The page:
The G20 Foreign Ministers Meeting (FMM) in Delhi on 1–2 March was a milestone for India’s G20 presidency. The participation of almost all foreign ministers lent it weight, and the host nation, which made meticulous preparations, hoped the meeting might produce a perfect outcome. This did not happen: no joint statement; no family photo; and much acrimony inside the conference room due to serious differences over Ukraine. To understand why, it is essential to look below the surface.
The FMMs have been evolving over the years. Foreign ministers’ deliberations are autonomous of the two tracks of the G20, namely the Finance and Sherpa tracks, but their discussions encompass some of the most important themes of the G20 with diplomatic and political dimensions. Once the G20 was elevated to the heads of government level in 2008, the foreign ministers began carving out a role for themselves. From 2012, when they held their first meeting under the Mexican presidency, they met independently almost every year, except in 2021. In 2021, they held a joint meeting with development ministers to produce the Matera Declaration focusing on food security and poverty alleviation, under the Italian Presidency. Then, Ukraine stole their attention. The first FMM post-Ukraine meeting in Bali last year failed to produce an outcome document.
In this context, the FMM in Delhi had a challenging task. Barring those who were busy over-glorifying the Indian presidency, it was apparent to informed insiders that a joint statement may be difficult to secure. The finance ministers’ meeting in Bengaluru witnessed Russia, backed by China, resiling from the agreed positions on Ukraine. Nevertheless, Indian officials tried hard to bridge the gap dividing the two camps: the western and other countries insisted on sticking to the Bali Summit’s paras on Ukraine, while Russia and China demanded their deletion. This left the host with no choice but to forego the communiqué and issue the ‘Chair’s Summary and Outcome Document’, indicating clearly that, barring the two controversial paras where the split was 18 (for) and 2 (against), all countries agreed to the rest of the text. This enabled External Affairs Minister S. Jaishankar to claim correctly that agreement was reached on “95%” of the content. This was no mean achievement.
The Chair’s summary is a substantial document dealing with a dozen critical issues. It contains a strong plea for “reinvigorated multilateralism and reform” that makes the UN more responsive to the entire membership and helps in implementing the 2030 agenda. The foreign ministers have placed their hopes on the next three crucial conferences – SDG Summit (September 2023), COP 28 (December 2023), and the Summit of the Future (2024) – where multilateralism has a chance to redeem itself. The ministers articulated their support for increased cooperation between the G20 and regional partners, “including African partners.” Formulations on food and energy security, climate change, biodiversity, and global health are crisp and interspersed with references to financial commitments by developed countries, where progress has been poor. India’s imprint is visible in the portions relating to counter-terrorism, counter-narcotics and disaster reduction.
What transpired on the FMM’s sidelines and the day after, saw more progress. An informal discussion between US Secretary of State Antony Blinken and Russian Foreign Minister Sergey Lavrov was their first personal contact since the outbreak of the Ukraine war. They reiterated their known positions, but the fact that they began talking on Indian soil has some significance. The foreign ministers of China and India had a formal, 45-minute-long meeting – their first after a year’s gap. Jaishankar described the bilateral relationship as “abnormal” and emphasised the need for addressing the real and urgent issues of restoring peace and tranquility on the border. Qin Gang, the new Chinese foreign minister, spoke about the need for better communication and greater cooperation while maintaining that the border issue should be put in “the proper place in bilateral relations.” Clearly, divergent approaches are in operation, but the beginning of a dialogue is always better than its absence when it concerns the ties between Asia’s two strongest powers.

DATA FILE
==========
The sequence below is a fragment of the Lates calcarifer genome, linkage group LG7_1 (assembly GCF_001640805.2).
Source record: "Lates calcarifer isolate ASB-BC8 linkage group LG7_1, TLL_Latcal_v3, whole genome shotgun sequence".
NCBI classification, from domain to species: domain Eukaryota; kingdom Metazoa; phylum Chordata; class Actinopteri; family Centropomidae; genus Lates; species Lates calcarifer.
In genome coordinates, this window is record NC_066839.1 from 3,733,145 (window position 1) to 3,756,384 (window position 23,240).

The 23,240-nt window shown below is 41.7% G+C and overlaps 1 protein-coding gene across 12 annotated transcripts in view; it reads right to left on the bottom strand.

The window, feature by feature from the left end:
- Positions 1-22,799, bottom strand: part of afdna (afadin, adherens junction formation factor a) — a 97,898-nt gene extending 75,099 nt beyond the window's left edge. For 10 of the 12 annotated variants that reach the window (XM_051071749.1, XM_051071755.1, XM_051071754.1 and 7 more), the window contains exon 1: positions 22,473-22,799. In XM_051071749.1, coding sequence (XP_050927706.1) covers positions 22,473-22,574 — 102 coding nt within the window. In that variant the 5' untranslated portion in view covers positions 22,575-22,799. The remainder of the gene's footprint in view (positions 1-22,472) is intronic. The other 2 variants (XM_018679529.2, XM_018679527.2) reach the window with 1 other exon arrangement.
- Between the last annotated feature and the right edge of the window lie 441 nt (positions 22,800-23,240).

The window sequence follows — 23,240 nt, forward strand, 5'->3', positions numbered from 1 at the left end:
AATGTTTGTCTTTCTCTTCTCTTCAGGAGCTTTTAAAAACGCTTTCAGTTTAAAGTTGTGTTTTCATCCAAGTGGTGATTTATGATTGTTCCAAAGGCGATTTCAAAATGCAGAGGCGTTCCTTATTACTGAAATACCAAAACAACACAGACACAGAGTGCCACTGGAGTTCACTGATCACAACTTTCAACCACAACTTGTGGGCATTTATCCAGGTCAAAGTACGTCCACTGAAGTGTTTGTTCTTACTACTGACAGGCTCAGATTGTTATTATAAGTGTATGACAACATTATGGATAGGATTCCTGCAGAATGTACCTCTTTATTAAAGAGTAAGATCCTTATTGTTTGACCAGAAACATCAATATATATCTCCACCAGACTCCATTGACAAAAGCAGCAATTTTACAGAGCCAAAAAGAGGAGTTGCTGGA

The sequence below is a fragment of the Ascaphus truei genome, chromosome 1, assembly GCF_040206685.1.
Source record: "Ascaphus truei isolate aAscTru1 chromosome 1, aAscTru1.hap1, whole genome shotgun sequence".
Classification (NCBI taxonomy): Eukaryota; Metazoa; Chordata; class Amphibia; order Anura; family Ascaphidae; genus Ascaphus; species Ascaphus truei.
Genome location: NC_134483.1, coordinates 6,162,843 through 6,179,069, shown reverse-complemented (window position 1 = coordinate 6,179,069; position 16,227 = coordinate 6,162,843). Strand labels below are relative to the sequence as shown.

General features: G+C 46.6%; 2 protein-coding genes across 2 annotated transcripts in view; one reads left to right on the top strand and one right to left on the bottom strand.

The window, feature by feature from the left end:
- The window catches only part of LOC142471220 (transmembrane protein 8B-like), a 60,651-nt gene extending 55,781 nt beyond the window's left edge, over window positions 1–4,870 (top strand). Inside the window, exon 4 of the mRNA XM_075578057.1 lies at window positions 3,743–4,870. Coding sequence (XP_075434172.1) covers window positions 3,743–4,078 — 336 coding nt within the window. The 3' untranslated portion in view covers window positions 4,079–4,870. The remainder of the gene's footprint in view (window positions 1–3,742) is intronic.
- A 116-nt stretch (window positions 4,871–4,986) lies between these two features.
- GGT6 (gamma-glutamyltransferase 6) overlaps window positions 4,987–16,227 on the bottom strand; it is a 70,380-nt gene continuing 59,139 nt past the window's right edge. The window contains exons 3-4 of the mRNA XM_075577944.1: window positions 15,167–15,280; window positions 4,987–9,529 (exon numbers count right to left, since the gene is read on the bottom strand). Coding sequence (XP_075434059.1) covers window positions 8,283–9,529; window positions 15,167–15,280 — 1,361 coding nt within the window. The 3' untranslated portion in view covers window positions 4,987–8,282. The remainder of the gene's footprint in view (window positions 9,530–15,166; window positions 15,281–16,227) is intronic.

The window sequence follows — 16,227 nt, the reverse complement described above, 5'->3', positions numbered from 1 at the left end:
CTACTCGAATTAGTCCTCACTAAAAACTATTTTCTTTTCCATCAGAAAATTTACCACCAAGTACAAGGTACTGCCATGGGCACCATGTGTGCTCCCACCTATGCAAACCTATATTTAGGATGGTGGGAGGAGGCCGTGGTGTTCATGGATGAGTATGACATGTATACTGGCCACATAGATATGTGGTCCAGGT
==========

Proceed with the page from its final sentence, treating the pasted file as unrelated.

The meeting of Quad foreign ministers (US, India, Japan and Australia) on 3 March resulted in a joint statement. The members are forging deeper cooperation in multiple domains to secure the vision of a “free and open Indo-Pacific, which is inclusive and resilient.” They keep on insisting that the Quad is for cooperation and is not against anyone. But in today’s turbulent world, that message is not hitting home. Both the Russian and Chinese governments criticised the Quad, its perceived confrontational approach, and its decision to hold the ministerial meeting after the FMM of G20.
Finally, two brief impressions from the Raisina Dialogue on March 4. One, the Russian foreign minister came through as an angry and assertive man, ready to take on the world, including the Indian moderator. Two, EU leaders’ assertion that UN reform can wait till after the Ukraine war ends and the world overcomes the challenge of climate change, was hugely disappointing to the Indian audience.
This gloom is avoidable. Indian diplomacy should get into overdrive now, with creativity and persistence so that the G20 Leaders’ Summit in September produces a meaningful Delhi Declaration. A chair’s summary will not do.
Rajiv Bhatia is Distinguished Fellow for Foreign Policy Studies, Gateway House, and a former ambassador.
A version of this article appeared in Hindustan Times.